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Re: st: A question about identification strategies

From   Nils Braakmann <>
Subject   Re: st: A question about identification strategies
Date   Thu, 1 Apr 2010 10:18:40 +0200

Dear Charlie,

i'd say it depends on the question. A situation where I could imagine
that this arguments makes sense: Say, you're interested in evaluating
a training program where unemployed individuals are assigned to the
program by some case worker based solely on information contained in
some files (i.e., there's no personal contact between the case worker
and the unemployed) and you have access to these files. In these
cases, a claim that assingment is essentially random conditional on
the information contained in the files might have some merit as the
assignment mechanism should depend only on the information available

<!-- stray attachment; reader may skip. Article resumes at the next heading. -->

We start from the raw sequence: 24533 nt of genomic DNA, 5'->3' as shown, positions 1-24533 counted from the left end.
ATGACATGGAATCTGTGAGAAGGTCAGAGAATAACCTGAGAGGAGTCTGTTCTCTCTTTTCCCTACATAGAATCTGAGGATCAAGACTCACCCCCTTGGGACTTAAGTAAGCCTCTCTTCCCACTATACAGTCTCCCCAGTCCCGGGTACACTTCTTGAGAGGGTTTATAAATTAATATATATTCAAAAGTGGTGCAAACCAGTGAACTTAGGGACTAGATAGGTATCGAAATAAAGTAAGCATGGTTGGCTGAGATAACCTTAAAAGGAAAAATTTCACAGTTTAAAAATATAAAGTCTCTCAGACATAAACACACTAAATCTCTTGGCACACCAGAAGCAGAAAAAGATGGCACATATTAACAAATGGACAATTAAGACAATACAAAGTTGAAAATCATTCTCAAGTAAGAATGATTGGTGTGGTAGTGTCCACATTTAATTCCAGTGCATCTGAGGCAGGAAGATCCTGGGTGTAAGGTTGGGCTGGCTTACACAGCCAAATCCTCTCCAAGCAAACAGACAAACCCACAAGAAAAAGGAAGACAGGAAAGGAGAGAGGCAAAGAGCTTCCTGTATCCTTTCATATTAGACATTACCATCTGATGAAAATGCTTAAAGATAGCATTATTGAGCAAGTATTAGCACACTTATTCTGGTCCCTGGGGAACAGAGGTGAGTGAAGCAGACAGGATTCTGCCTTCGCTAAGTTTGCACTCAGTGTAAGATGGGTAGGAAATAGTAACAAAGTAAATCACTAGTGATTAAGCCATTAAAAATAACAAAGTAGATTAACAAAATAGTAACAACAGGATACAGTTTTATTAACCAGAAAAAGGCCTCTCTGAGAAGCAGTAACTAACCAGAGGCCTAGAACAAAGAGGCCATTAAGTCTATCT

to you. However, identification would still require the assumption
that the remaining fluctuations in treatment assignment are
essentially random, which might be still be violated if, for instance,
treatments are assinged on a first come, first served base so that
individuals who become unemployed at the beginning of the month are
more likely to get treated (and this time difference matters for the

Hope this helps,

P.S.: I guess, Angrist (1998, "Estimating the Labor Market Impact of
Voluntary Military Service Using Social Security Data on Military
Applicants", Econometrica 66(2), pp. 249-288) uses a version of this
argument in his first strategy. If I come across other references, I
let you know.

On Thu, Apr 1, 2010 at 4:20 AM, C Engelbrecht <> wrote:
> I read in a couple of working papers where the authors claim that they
> "obtain all information presented to the agent", therefore they should
> be able to claim causality using a simple OLS. I certainly sympathize
> because IVs are hard to come by, but is this a valid argument? Have
> you seen similar arguments made in published papers?
> Many thanks for any reference you can point me to.
> Charlie
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